Finland, the place that I’ve been calling home since July 2007, has just become the first country in the world to make broadband a legal right. Here is what YLE (think of them like the Finnish BBC) had to say on the subject:
Starting next July, every person in Finland will have the right to a one-megabit broadband connection, says the Ministry of Transport and Communications. Finland is the world’s first country to create laws guaranteeing broadband access.
The government had already decided to make a 100 Mb broadband connection a legal right by the end of 2015. On Wednesday, the Ministry announced the new goal as an intermediary step.
Some variation will be allowed, if connectivity can be arranged through mobile phone networks.
Everyone has a right to broadband. That’s just … awesome. While America is still fucking around trying to actually define the term broadband, and while France is rolling out a law that kicks you off the internet after downloading just a few mp3 files, Finland of all places makes broadband something you never have to worry about for the rest of your life.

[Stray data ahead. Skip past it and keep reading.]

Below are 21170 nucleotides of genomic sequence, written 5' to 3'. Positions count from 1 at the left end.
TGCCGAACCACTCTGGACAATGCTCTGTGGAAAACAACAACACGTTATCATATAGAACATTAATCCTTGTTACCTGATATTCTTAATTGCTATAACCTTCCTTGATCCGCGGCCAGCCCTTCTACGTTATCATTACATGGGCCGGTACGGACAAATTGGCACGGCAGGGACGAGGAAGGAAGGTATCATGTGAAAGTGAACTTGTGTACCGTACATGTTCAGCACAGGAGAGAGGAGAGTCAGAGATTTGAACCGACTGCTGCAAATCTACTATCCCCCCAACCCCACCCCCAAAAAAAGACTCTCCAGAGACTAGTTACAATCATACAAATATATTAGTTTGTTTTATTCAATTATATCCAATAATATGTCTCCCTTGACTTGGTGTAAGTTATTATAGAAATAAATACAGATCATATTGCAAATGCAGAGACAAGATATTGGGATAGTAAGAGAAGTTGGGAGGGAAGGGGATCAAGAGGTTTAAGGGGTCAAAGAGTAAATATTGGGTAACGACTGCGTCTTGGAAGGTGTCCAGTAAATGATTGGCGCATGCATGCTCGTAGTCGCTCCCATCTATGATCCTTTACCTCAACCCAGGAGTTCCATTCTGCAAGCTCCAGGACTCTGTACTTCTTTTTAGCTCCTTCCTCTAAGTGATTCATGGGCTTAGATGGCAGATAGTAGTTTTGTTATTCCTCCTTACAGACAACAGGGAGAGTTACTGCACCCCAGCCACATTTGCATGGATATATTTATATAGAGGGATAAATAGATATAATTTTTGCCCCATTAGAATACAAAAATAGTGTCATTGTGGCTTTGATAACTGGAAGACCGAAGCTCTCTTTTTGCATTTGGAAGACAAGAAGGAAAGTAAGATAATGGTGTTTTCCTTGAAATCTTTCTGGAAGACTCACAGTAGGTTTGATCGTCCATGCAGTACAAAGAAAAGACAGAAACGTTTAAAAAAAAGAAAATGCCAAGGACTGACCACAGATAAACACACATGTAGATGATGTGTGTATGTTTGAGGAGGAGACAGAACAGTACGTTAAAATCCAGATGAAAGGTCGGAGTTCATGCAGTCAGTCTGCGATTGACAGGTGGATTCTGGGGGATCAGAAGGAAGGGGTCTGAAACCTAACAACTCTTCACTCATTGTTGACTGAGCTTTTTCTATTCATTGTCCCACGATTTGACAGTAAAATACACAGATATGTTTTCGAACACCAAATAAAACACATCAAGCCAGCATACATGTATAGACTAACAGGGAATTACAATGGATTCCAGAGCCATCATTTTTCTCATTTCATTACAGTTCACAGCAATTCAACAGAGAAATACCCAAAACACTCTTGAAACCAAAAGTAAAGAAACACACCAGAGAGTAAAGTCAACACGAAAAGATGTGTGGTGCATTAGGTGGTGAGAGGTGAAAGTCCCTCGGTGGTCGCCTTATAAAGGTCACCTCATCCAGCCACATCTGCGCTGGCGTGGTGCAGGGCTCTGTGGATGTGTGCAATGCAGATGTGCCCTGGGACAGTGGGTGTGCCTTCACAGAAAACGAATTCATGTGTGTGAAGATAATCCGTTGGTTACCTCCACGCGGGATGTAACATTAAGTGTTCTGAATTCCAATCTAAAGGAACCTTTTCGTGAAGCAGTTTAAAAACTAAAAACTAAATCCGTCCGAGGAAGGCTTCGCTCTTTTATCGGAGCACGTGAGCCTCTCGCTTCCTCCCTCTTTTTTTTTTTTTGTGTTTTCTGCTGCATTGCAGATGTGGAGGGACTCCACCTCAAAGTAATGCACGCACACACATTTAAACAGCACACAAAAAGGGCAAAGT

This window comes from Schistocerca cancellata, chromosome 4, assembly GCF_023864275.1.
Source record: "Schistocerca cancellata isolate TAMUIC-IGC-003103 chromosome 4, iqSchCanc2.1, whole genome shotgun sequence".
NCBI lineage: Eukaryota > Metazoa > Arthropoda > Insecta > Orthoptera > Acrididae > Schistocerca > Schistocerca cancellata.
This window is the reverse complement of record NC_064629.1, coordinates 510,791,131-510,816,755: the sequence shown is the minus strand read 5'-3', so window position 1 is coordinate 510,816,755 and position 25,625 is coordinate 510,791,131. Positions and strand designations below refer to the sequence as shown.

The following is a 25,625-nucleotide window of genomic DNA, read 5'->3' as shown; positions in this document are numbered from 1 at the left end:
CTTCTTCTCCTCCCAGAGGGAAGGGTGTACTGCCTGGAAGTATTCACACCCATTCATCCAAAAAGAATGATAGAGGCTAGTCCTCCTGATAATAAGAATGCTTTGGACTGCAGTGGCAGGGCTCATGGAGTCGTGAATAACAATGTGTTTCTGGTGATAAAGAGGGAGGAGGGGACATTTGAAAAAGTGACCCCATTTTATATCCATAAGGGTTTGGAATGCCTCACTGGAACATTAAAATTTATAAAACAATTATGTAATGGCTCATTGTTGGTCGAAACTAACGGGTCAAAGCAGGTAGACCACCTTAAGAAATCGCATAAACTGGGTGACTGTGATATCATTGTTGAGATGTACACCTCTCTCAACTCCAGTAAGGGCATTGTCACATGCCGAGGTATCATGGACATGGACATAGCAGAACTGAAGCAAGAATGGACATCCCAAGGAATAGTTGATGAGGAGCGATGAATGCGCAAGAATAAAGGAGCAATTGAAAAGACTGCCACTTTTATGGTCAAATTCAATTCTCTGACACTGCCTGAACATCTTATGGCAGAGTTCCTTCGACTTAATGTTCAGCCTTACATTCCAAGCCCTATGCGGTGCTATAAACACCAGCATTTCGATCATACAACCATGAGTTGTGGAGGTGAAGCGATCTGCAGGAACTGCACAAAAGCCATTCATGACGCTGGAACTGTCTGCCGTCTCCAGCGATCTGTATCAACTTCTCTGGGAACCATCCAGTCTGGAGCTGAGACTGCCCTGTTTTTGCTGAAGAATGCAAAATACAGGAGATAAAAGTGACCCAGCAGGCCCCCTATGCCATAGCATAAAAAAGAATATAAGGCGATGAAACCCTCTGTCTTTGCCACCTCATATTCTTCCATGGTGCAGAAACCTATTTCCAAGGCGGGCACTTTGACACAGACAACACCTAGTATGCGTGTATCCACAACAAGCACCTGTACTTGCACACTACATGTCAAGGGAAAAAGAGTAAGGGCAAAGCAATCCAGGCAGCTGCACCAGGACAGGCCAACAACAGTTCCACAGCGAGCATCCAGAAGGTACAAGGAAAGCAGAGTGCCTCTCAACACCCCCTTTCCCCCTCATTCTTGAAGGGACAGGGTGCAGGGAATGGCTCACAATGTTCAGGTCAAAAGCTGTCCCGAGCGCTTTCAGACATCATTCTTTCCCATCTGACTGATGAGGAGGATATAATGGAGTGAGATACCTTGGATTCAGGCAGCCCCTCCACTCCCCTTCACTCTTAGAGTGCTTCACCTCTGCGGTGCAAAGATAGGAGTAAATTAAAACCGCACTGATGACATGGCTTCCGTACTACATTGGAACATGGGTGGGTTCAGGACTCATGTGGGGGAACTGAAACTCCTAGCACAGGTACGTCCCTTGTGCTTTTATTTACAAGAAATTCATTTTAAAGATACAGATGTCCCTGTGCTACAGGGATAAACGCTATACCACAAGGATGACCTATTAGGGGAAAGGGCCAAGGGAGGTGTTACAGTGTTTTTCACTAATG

Update: This story was picked up by TechCrunch and while scrolling through the comments in disgust at how much people hate socialism, a useful nugget of information was left by David Bauer. He said: “Switzerland has introduced broadband access to everyone back in 2007”, so I did some research and it turns out that in September of 2006, not 2007, the Swiss Office of Communications declared that universal access to broadband will become a legal right starting January 1, 2008. Broadband, as defined by the Swiss, is 600 kbps down and 100 kbps up. Sorry Finland, but you’re not the first.